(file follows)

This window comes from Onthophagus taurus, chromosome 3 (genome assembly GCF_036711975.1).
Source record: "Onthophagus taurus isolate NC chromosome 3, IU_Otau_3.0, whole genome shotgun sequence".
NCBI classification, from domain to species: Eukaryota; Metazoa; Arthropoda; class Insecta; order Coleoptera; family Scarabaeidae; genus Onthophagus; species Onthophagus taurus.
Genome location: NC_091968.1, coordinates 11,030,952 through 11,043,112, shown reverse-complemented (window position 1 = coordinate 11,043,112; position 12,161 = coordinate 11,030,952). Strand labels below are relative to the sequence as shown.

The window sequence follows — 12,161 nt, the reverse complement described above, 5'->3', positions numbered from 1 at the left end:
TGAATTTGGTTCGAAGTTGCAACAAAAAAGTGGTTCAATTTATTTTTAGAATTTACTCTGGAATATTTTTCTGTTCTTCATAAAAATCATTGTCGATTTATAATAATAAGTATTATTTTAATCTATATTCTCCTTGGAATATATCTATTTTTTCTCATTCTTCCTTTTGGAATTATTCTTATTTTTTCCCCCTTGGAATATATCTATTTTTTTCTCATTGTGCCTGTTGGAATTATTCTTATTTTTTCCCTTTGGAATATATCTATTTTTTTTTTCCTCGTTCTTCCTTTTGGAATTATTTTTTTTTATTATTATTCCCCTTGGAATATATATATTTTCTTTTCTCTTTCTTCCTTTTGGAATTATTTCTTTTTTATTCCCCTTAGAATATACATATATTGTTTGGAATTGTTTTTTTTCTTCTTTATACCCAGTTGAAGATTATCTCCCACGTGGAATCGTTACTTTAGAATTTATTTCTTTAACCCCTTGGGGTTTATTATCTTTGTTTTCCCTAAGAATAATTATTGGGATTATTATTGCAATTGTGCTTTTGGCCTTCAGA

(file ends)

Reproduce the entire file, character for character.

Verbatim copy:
This window comes from Onthophagus taurus, chromosome 3 (genome assembly GCF_036711975.1).
Source record: "Onthophagus taurus isolate NC chromosome 3, IU_Otau_3.0, whole genome shotgun sequence".
NCBI classification, from domain to species: Eukaryota; Metazoa; Arthropoda; class Insecta; order Coleoptera; family Scarabaeidae; genus Onthophagus; species Onthophagus taurus.
Genome location: NC_091968.1, coordinates 11,030,952 through 11,043,112, shown reverse-complemented (window position 1 = coordinate 11,043,112; position 12,161 = coordinate 11,030,952). Strand labels below are relative to the sequence as shown.

The window sequence follows — 12,161 nt, the reverse complement described above, 5'->3', positions numbered from 1 at the left end:
TGAATTTGGTTCGAAGTTGCAACAAAAAAGTGGTTCAATTTATTTTTAGAATTTACTCTGGAATATTTTTCTGTTCTTCATAAAAATCATTGTCGATTTATAATAATAAGTATTATTTTAATCTATATTCTCCTTGGAATATATCTATTTTTTCTCATTCTTCCTTTTGGAATTATTCTTATTTTTTCCCCCTTGGAATATATCTATTTTTTTCTCATTGTGCCTGTTGGAATTATTCTTATTTTTTCCCTTTGGAATATATCTATTTTTTTTTTCCTCGTTCTTCCTTTTGGAATTATTTTTTTTTATTATTATTCCCCTTGGAATATATATATTTTCTTTTCTCTTTCTTCCTTTTGGAATTATTTCTTTTTTATTCCCCTTAGAATATACATATATTGTTTGGAATTGTTTTTTTTCTTCTTTATACCCAGTTGAAGATTATCTCCCACGTGGAATCGTTACTTTAGAATTTATTTCTTTAACCCCTTGGGGTTTATTATCTTTGTTTTCCCTAAGAATAATTATTGGGATTATTATTGCAATTGTGCTTTTGGCCTTCAGA